top of page
  • Writer's pictureJason Tuvia

Sun Belt Shines Once Again, According to the Census

Updated: Jun 25, 2021

CoStar Insight: Southern, Western Cities Benefit From Population Growth

Amid the ever-flowing news about the coronavirus pandemic, the U.S Census Bureau just released its 2019 population growth estimates by metropolitan statistical area. Population growth is an important metric to track as it is inextricably tied to demand for commercial real estate across all asset types.

On a percentage basis, the top 13 cities for population growth were in the nation's Sun Belt. This region stretches from the desert states in the west, through Texas and the Southeast up to North Carolina.

Sun Belt cities typically boast affordability, and most have ranked as some of the top job-growth markets in the country in recent years. And while the summer heat can be unbearable at times in certain parts of the region, milder winters continue to serve as a magnet for Midwestern and Northeastern residents looking for reprieve from polar vortexes.

The fastest growing metropolitan area in the country last year was Austin. The state capital bordering Texas' hill country region retained its top spot, where the rapid-growth market has reigned throughout the decade. The Austin market rose from the 35th largest at the outset of the decade to the country's 29th largest metropolitan statistical area in 2019. It benefits from its booming technology sector and relative affordability compared to other tech-heavy coastal markets, as well as its unique culture: Keep Austin Weird is alive and well in the “Live Music Capital of the World.”

Another tech hub, Raleigh, came in second for population growth last year, driven by migration from primarily the Northeast. Raleigh also benefits from the presence of major universities in the Research Triangle, including the University of North Carolina, North Carolina State and Duke University.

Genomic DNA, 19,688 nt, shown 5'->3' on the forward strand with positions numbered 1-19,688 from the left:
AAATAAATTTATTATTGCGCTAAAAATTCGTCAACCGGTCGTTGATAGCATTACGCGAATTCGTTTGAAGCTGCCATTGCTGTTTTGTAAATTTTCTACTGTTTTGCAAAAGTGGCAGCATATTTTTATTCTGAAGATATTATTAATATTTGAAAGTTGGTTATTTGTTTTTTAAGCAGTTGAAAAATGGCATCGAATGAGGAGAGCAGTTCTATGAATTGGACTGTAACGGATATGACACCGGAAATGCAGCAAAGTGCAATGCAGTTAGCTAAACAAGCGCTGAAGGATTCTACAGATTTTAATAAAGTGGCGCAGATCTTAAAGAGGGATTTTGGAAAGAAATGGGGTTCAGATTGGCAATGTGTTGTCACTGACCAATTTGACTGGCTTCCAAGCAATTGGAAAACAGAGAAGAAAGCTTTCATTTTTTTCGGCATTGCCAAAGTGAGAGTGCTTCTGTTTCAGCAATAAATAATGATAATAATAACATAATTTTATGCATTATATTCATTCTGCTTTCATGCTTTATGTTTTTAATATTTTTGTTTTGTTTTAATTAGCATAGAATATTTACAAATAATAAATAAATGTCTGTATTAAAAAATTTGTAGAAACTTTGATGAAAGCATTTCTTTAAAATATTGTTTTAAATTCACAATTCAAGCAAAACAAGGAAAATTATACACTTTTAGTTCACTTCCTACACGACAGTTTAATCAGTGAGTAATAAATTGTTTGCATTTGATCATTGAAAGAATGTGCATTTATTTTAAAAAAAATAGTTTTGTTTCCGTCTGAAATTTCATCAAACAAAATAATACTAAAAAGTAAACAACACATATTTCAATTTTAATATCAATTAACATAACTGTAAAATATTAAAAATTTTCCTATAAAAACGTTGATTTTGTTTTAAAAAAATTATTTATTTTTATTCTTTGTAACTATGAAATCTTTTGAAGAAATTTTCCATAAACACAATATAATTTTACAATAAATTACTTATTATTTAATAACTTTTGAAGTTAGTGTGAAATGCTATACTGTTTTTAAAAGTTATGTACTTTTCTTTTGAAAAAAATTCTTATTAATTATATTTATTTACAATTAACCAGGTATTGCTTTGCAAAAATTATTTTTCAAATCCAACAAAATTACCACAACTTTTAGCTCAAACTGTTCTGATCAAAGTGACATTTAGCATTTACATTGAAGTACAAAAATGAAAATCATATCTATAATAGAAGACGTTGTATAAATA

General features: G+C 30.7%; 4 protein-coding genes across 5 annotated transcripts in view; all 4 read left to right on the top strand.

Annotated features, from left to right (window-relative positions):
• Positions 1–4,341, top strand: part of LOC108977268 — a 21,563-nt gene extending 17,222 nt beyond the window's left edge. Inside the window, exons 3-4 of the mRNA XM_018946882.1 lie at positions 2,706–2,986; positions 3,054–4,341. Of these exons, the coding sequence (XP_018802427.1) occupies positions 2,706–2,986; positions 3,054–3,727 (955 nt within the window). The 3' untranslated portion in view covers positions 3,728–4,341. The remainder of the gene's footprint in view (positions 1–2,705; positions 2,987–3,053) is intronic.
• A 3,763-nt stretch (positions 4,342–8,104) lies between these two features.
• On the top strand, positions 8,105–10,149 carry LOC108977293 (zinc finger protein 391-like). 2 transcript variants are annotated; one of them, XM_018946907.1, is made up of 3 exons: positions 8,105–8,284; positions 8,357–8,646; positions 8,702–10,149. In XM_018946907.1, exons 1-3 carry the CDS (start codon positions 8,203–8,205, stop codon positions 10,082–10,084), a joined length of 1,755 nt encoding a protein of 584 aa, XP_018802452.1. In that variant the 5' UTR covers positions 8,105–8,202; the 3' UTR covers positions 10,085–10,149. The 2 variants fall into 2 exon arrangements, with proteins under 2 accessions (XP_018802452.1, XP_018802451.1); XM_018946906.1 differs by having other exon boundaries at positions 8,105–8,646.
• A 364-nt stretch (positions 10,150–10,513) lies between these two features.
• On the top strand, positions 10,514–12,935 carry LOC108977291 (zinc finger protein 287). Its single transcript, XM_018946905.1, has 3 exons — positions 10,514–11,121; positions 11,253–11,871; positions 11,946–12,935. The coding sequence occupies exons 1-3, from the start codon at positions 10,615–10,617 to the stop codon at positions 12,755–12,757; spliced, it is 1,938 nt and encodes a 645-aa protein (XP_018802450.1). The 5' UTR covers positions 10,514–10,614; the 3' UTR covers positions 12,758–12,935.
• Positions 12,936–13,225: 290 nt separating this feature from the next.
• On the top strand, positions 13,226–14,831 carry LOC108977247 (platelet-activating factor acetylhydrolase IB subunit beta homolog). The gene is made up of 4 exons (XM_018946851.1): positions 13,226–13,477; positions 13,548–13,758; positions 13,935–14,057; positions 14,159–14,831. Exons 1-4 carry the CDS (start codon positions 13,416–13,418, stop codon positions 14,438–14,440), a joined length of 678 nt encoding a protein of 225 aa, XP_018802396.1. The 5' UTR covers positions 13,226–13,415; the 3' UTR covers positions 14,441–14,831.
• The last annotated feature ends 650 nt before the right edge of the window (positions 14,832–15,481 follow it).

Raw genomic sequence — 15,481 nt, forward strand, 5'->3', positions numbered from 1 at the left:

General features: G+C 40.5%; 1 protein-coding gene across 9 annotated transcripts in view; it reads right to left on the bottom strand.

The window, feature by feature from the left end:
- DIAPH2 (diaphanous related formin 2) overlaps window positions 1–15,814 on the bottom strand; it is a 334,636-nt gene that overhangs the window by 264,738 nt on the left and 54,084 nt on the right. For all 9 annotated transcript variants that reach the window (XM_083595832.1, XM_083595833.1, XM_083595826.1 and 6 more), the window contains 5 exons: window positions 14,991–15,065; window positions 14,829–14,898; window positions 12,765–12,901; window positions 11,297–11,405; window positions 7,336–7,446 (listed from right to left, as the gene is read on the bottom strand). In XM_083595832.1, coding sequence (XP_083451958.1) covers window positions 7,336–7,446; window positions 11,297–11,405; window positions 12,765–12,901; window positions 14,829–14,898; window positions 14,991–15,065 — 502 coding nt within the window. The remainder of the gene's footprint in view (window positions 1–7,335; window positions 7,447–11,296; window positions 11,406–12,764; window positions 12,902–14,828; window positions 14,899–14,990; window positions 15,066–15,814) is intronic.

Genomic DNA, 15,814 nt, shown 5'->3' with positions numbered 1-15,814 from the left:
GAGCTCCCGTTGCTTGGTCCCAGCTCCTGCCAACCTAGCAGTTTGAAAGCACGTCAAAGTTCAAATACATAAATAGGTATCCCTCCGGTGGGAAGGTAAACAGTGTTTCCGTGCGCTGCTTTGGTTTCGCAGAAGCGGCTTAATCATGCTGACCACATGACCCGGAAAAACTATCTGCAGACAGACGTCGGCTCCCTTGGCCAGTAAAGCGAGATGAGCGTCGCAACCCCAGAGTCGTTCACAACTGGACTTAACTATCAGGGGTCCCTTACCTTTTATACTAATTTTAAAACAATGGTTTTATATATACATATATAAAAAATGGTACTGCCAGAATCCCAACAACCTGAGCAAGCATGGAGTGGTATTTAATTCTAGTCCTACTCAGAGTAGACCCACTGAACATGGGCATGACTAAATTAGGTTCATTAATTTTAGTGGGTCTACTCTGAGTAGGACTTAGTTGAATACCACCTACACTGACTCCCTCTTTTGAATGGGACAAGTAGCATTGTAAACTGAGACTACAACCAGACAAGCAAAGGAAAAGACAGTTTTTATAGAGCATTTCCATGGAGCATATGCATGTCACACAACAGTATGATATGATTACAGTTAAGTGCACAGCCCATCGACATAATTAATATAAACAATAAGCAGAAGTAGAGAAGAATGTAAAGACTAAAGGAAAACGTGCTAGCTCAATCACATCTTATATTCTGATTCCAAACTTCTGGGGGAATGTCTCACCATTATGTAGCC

Phoenix and Las Vegas draw more residents from ever-expensive California cities as well as a large share of immigrants from Latin America. The Phoenix jobs market was on solid footing before the coronvirus outbreak. Las Vegas in particular may struggle through 2020 given the market’s exposure to the leisure and hospitality industry.

Rounding out the top five is Jacksonville. This may surprise some, but the city’s evolution as a logistics hub due to its growing port, combined with its relative affordability in relation to nearby metros such as Atlanta and Orlando, continue to attract new residents.

But the top markets for percentage growth only gives a limited picture of the country’s population growth and migration trends. The "Big Four" markets of Dallas-Fort Worth, Phoenix, Houston and Atlanta have led population growth totals and in-migration statistics for decades, with Dallas and Houston each adding close to 1 million new residents since 2010.

On the flip side, New York, Los Angeles and Chicago have all seen significant population losses over the past year. Those three markets shed residents in 2019 as renters and buyers flocked to more affordable locales. But perhaps paradoxically, those markets continued to add jobs last year, as labor force participation rose and unemployment rates shrank to near record lows before the coronavirus outbreak.

Northern California's Bay area locales such as San Jose and San Francisco have seen stagnant or slightly negative population growth, while at the same time ranking as some of the best job growth areas in the country.

The phenomenon here can be explained as lower-paid workers migrating away from the dense, urban areas of these typically expensive markets, either becoming “super-commuters” from a nearby area, or leaving the region altogether. Those low- to middle-income workers continue to be replaced by higher-paid workers, primarily in the technology sector.

CoStar Market Analytics will next look into how migration-dependent markets fared during the last recession, which may provide some insight as to how fast those markets may, or may not, bounce back once the coronavirus pandemic abates.

5 views0 comments


bottom of page